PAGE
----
The Use of Sentencing Findings as a Collateral Estoppel Weapon in Subsequent Civil Litigation

By Baker, Jonathan Scott | Notre Dame Law Review, February 2010 | Go to article overview

The Use of Sentencing Findings as a Collateral Estoppel Weapon in Subsequent Civil Litigation


Baker, Jonathan Scott, Notre Dame Law Review


INTRODUCTION

Should plaintiffs or defendants be permitted to use judicial findings made in the limited setting of a federal criminal sentencing hearing as a weapon in subsequent civil litigation? In the contemporary U.S. justice system, a majority of prosecutions do not actually proceed to trial, but are resolved by a guilty plea. (1) There are numerous reasons that criminal prosecutions result in guilty pleas rather than a trial. (2) The rarity of criminal trials often leaves sentencing as the most important stage of the criminal process. (3) In the federal system, before pronouncing the sentence a judge must make factual findings. These findings may relate to uncharged conduct that could later become the source of civil litigation. In many cases, because of the lack of a trial, most of the underlying facts surrounding the criminal offense are not fleshed out until the sentencing process. But in the limited context of a sentencing hearing many procedural rules that constrain litigants in civil or criminal trials are unavailable.

The federal system has a general policy favoring preclusion of issues that have been decided in previous litigation. It is well established that a criminal conviction by a jury verdict or a guilty plea has preclusive effect in subsequent civil litigation as to the issues which are identical to the matters necessarily decided by the judgment in the criminal case. (4) On the other hand, whether a federal judge's criminal sentencing findings also have preclusive effect is not a settled issue. Some federal courts in civil suits have used the doctrine of collateral estoppel to prevent the relitigation of factual issues that were previously decided in the limited context of a sentencing hearing where the civil suit was based on the same set of underlying facts as the earlier criminal prosecution. (5) This usually occurs when there is a civil suit for damages based on the same underlying set of facts as a previous criminal conviction. The most common scenario is when a civil suit is brought by a government agency based on the same underlying transaction as a previous criminal conviction. The SEC has argued that collateral estoppel should presumptively apply to sentencing findings on the same basis as it does in other contexts. (6) One commentator has even claimed that there is no reason to treat sentencing findings differently than any other type of judgments. He argues that "[i]f a defendant can be sent to prison ... on the basis of a sentencing finding, that finding should, as a general rule, also have preclusive effect in a civil suit." (7) This commentator claims that "[i]f sentencing findings are an adequate basis for keeping people in prison, surely they must be an adequate basis for taking away people's money." (8)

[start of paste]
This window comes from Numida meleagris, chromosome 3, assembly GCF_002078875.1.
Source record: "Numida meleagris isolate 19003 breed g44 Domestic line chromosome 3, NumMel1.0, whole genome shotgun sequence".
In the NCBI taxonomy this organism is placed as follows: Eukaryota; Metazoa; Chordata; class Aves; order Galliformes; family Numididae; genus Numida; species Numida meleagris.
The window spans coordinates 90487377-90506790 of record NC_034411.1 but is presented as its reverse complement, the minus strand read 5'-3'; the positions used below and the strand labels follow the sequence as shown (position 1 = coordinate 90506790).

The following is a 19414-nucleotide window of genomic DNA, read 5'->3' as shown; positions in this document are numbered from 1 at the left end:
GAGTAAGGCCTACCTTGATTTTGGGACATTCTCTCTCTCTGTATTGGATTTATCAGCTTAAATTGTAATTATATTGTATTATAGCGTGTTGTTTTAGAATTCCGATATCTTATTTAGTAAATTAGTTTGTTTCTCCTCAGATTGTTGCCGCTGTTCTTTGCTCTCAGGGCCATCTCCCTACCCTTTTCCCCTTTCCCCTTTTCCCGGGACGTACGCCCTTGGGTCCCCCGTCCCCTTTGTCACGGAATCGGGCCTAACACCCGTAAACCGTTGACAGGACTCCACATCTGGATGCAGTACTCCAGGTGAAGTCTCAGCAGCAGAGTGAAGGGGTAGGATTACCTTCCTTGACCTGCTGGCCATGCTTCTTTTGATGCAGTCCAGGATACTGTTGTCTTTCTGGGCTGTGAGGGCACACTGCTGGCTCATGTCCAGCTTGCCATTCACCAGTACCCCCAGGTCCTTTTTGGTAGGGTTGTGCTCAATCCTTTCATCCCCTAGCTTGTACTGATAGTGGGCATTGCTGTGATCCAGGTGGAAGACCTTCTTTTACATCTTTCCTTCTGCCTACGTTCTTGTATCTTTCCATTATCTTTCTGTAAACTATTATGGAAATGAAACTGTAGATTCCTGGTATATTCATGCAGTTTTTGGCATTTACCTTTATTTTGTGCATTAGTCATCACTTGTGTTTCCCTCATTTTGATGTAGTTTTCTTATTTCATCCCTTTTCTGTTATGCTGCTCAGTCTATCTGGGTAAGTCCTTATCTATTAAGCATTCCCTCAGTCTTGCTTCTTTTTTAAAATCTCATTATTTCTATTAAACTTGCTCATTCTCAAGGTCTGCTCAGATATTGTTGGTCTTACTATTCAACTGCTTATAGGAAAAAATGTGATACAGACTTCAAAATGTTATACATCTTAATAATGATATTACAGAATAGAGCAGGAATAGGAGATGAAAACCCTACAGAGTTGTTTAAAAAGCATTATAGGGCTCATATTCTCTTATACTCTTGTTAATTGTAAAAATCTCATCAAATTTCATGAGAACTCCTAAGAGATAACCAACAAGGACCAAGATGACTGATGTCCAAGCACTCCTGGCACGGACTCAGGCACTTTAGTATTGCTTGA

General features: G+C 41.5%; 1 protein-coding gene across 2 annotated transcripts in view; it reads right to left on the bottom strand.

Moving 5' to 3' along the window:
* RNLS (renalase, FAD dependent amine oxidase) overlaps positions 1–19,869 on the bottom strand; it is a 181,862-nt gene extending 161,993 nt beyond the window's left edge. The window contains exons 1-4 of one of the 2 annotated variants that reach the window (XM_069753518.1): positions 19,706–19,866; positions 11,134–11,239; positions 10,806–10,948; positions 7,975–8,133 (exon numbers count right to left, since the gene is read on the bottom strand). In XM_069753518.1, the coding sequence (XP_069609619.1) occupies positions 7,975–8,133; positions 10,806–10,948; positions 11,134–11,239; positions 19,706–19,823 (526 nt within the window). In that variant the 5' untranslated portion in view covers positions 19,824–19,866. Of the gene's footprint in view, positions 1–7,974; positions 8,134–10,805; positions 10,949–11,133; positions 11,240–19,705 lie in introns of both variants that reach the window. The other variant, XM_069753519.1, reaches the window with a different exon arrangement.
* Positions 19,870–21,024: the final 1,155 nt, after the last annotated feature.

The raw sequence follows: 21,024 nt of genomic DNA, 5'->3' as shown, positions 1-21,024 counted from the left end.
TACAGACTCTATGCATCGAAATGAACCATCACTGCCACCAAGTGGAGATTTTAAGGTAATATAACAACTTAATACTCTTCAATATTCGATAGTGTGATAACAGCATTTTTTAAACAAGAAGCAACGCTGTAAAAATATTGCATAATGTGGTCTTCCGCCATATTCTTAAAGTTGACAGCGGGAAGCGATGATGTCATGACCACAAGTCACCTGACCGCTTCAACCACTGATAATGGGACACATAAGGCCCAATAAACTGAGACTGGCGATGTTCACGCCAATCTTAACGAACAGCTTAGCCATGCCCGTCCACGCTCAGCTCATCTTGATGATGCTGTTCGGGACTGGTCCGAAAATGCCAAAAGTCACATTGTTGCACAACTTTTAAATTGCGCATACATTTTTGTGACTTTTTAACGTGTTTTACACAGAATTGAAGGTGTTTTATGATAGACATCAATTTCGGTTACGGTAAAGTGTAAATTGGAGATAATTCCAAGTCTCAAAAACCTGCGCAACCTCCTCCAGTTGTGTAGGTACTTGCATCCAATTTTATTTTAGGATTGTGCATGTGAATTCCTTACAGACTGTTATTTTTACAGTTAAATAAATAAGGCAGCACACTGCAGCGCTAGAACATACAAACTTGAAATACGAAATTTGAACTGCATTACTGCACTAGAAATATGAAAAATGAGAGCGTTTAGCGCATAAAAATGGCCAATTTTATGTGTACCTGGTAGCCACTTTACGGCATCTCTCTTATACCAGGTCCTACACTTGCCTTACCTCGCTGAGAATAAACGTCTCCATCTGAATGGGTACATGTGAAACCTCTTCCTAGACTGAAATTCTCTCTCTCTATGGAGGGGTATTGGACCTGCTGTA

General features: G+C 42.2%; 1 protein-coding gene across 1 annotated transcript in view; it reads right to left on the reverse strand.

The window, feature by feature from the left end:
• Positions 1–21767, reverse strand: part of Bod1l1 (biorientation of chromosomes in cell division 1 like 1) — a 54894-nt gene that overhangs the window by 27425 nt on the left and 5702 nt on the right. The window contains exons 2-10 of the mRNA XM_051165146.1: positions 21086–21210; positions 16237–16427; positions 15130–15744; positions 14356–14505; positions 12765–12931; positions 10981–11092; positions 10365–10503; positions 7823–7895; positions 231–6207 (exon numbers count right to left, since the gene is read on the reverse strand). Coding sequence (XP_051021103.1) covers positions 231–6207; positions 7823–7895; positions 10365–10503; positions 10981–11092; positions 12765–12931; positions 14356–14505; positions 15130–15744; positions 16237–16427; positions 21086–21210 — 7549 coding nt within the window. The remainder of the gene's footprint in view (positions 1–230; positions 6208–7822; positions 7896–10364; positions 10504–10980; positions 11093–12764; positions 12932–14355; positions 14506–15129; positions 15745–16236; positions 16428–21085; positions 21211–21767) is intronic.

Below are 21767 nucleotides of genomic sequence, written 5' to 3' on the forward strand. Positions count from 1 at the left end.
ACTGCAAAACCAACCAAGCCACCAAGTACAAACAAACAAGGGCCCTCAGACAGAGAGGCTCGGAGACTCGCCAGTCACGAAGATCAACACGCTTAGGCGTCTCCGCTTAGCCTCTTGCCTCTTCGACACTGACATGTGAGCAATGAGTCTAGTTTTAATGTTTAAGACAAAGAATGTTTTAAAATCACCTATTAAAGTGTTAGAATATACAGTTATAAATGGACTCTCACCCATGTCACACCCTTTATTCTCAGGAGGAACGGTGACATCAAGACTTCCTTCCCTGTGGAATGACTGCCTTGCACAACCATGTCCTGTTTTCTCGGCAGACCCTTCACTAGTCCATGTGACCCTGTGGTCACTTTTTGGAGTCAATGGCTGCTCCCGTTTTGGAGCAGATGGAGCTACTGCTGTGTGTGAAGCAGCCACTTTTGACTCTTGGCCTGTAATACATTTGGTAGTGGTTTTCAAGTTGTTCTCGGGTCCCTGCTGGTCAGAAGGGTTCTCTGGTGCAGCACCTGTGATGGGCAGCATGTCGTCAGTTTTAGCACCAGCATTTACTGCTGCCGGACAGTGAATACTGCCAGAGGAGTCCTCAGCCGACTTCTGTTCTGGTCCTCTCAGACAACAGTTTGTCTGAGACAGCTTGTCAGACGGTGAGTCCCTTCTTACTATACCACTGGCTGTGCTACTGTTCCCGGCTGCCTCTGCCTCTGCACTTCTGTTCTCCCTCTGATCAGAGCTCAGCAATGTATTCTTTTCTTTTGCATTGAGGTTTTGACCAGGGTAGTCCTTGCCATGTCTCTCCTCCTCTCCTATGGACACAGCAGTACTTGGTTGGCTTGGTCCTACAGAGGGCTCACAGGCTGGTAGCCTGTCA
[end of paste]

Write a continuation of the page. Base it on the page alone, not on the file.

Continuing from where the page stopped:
Part I of this Note examines the current federal sentencing process. Part II explains the current state of the law regarding the preclusive effect given to a judge's sentencing findings. Part III advocates that federal courts adopt a bright line rule that bars per se criminal sentencing findings from having preclusive effect in subsequent civil litigation. This argument is based on the Sixth (9) and Seventh Amendments, (10) as well as the problems of procedural and substantive fairness presented by this practice.

I. THE FEDERAL SENTENCING PROCESS

In 1984, Congress adopted the Sentencing Reform Act, (11) which established the Sentencing Commission and authorized the creation of the Federal Sentencing Guidelines. (12) The purpose of this legislation was to reduce judicial discretion in fixing criminal sentences and to increase uniformity across the federal system. (13) At the time the Guidelines were adopted there was a widespread belief among policymakers that significant disparities existed among sentences for the same underlying acts both between different judges and between different regions, and that the enactment of a guidelines system was the best way to increase uniformity. …

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